There were many good reasons for Senegal’s Abdoulaye Wade to gracefully concede the presidential election. His age, reputation, the constitution, the results – together, these all made his third term impossible. Nonetheless, we should laud the example of an African president who was, eventually, prepared to listen to his people and step aside.
You could say Wade had no choice but to concede the presidency. But that hasn’t stopped wannabe Big Men before. A defining feature of most dictators is the blithe disregard for the will of the people. And, while it’s certainly true that Senegal’s vibrant pro-democracy movement created the conditions necessary for him to leave, this alone was not enough to keep the peace. For that, the man who controlled the guns needed to decide not to use them. That Wade held his fire is to his credit, and it’s from him that we should draw lessons for Africa’s future.
It’s tempting to look for a grander narrative. That Senegal is fighting the good fight for democracy in Africa (peacefully, of course), that it is spearheading Africa’s political renaissance, that it turns the tide against the decades of bad leadership which has characterised so many countries on our continent. Grand narratives, however, are evocative, emotional and appealing – but all too often misleading. We must not discard caution in our excitement.
There are reasons to be disquieted by Senegal’s new president who, as an establishment politician formerly with close links to Wade is hardly the poster boy for change. Particularly concerning are his dubious mining connections. And as the only country in Africa not to experience any form of coup or civil war, Senegal’s history indicates it is more likely to choose peace over violence.
But there is a narrative to be found in all this, even if it’s a more nuanced than the simple triumph of good over evil. It’s about recognising the bad guys when they make the right call.
Wade is the latest of a series of African leaders who, when pushed, have decided to run, resign or concede rather than cling to power. Tunisia’s former president Zine el Abidine Ben Ali was one, Egypt’s Hosni Mubarak another. I was in Tahrir Square in Cairo on 2 February last year, for what was essentially Mubarak’s last stand. The plainclothes policemen and thugs he sent to attack the peaceful demonstrators used knives, bottles, Molotov cocktails and even attack camels, but there were no pistols, machine guns or grenades. The difference this makes can be seen in a simple comparison of casualty figures. In Egypt’s revolution 846 people were killed. In Libya, with a population less than a tenth that of Egypt, Gaddafi clung to power and estimates of the death toll are all in the thousands, some in the tens of thousands. An example closer to home is, of course, that of South Africa’s last National Party president, FW de Klerk. Even though the Nobel Peace Prize committee recognised his contribution, it’s generally to Nelson Mandela most plaudits are directed. Mandela deserves them, but so too does De Klerk. There was plenty of appetite within the National Party, and particularly the security forces, to do whatever it took to maintain apartheid. Given the heavily militarised nature of the apartheid state, this could have become very ugly very quickly. It took courage to stand against this hardline faction, and even greater courage for De Klerk to dismantle the state he had spent his life protecting.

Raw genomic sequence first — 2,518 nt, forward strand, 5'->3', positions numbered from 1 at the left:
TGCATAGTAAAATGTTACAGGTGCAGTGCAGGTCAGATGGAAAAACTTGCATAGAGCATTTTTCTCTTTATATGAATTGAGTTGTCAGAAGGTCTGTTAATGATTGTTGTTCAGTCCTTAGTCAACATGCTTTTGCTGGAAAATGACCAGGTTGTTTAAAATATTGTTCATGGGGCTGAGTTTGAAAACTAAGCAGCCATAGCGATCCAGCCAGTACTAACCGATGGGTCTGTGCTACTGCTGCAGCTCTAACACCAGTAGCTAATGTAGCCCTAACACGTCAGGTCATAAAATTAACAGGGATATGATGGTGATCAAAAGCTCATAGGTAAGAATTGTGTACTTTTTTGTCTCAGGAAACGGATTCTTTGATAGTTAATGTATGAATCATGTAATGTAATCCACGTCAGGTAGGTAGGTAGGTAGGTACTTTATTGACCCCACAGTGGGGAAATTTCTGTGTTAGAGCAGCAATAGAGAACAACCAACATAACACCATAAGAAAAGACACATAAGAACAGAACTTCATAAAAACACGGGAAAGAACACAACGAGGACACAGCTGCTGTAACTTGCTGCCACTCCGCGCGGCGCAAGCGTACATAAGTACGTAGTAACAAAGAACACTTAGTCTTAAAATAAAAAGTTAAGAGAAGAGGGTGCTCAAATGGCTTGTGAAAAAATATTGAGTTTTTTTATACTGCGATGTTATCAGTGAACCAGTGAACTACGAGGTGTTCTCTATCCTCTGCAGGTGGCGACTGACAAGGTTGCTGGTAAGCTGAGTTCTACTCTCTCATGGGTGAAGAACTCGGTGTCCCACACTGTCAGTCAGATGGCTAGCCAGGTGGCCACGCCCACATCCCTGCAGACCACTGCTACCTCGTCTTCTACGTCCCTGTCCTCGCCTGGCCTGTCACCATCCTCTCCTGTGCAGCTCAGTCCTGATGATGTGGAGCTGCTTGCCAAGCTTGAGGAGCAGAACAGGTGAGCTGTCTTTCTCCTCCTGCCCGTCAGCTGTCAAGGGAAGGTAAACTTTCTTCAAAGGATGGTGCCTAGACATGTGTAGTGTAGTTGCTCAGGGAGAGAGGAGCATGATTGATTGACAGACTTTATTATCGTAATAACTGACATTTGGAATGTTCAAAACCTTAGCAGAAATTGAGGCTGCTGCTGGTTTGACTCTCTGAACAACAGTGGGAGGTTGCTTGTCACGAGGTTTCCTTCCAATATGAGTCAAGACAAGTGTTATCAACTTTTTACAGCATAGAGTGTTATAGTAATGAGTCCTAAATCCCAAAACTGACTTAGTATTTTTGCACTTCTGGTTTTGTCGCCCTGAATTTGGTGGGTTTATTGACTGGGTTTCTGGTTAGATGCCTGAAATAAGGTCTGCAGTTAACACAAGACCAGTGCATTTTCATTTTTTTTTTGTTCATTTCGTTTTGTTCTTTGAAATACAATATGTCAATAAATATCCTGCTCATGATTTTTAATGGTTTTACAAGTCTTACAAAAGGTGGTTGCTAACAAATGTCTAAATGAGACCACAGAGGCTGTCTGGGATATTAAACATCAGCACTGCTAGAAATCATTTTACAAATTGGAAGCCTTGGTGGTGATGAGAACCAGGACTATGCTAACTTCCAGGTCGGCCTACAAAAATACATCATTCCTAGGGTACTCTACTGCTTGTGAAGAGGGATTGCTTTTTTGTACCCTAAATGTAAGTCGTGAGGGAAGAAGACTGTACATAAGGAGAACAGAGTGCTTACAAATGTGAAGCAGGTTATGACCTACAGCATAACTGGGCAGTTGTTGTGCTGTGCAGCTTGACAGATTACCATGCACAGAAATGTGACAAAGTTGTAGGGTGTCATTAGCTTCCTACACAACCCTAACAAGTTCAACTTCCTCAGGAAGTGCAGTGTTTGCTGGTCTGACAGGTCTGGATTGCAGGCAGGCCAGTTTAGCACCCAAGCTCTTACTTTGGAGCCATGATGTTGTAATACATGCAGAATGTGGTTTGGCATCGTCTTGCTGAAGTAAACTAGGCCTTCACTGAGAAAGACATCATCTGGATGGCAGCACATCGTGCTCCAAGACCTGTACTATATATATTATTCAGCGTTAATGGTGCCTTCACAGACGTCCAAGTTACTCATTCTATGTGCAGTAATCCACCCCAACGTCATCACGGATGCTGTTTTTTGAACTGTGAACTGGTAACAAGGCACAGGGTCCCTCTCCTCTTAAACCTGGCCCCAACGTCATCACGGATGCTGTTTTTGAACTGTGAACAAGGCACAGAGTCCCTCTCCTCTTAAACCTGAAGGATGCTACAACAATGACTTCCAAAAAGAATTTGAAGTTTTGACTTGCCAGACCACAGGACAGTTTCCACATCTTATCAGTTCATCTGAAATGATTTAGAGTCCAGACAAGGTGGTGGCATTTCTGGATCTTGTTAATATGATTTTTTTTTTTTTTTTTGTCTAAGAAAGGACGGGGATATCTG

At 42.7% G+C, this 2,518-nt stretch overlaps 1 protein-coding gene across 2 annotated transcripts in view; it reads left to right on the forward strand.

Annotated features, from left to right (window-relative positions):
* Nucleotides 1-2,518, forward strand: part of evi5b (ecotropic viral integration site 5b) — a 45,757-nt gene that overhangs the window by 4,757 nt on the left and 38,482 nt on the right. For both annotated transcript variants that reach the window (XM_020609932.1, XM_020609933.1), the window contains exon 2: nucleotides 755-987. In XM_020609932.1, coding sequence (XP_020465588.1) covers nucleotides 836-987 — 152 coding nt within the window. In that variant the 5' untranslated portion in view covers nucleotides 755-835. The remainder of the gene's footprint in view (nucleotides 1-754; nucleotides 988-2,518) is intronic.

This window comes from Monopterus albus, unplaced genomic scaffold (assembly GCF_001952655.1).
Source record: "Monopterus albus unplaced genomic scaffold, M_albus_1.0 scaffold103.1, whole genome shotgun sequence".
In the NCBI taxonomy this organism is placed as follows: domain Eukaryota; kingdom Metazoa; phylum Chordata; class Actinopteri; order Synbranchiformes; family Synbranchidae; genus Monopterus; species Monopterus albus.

Ultimately, I believe that whether or not a particular situation will degenerate into violence depends on who has the biggest gun. Given that this is almost always the case when presidents and dictators are threatened, they choose violence. This means they get the blame when things go wrong, as they so often do. But they should also get some credit when things go right, or things aren’t as bad as they could have been. Wade’s timely exit falls into this category.
We’re all glad to see him go, and we’re all happy Senegal has lived up to its reputation as Africa’s strongest democracy, but we should also recognise that, without Wade’s acquiescence, things would have been different.
The reason this is important is because it will affect how the international community deals with Wade. In establishing their Ibrahim Prize for Achievement in African Governance, and attaching a whopping big cheque to it, the Mo Ibrahim Foundation recognised that African presidents have a difficult time adjusting to life after office, and if at least financial independence could be guaranteed they could perhaps remove one of the motivations for trying to hold on to power.
Similarly, it would be wise to make Abdoulaye Wade welcome in the international community, because we want other African wannabe dictators to follow in his path. People like Malawi’s Bingu wa Mutharika, who also has designs on keeping control longer than he’s supposed to, will be watching Wade’s fate with interest. If Mutharika and his ilk can realise there is life after the presidency, and they can leave a strong, positive legacy by stepping aside, then perhaps this option will be more appealing than squatting in the presidential palace. DM
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Simon Allison covers Africa for the Daily Maverick, having cut his teeth reporting from Palestine, Somalia and revolutionary Egypt. He loves news and politics, the more convoluted the better. Despite his natural cynicism and occasionally despairing tone, he is an Afro-optimist, and can’t wait to witness and chronicle the continent’s swift development over the next few decades.
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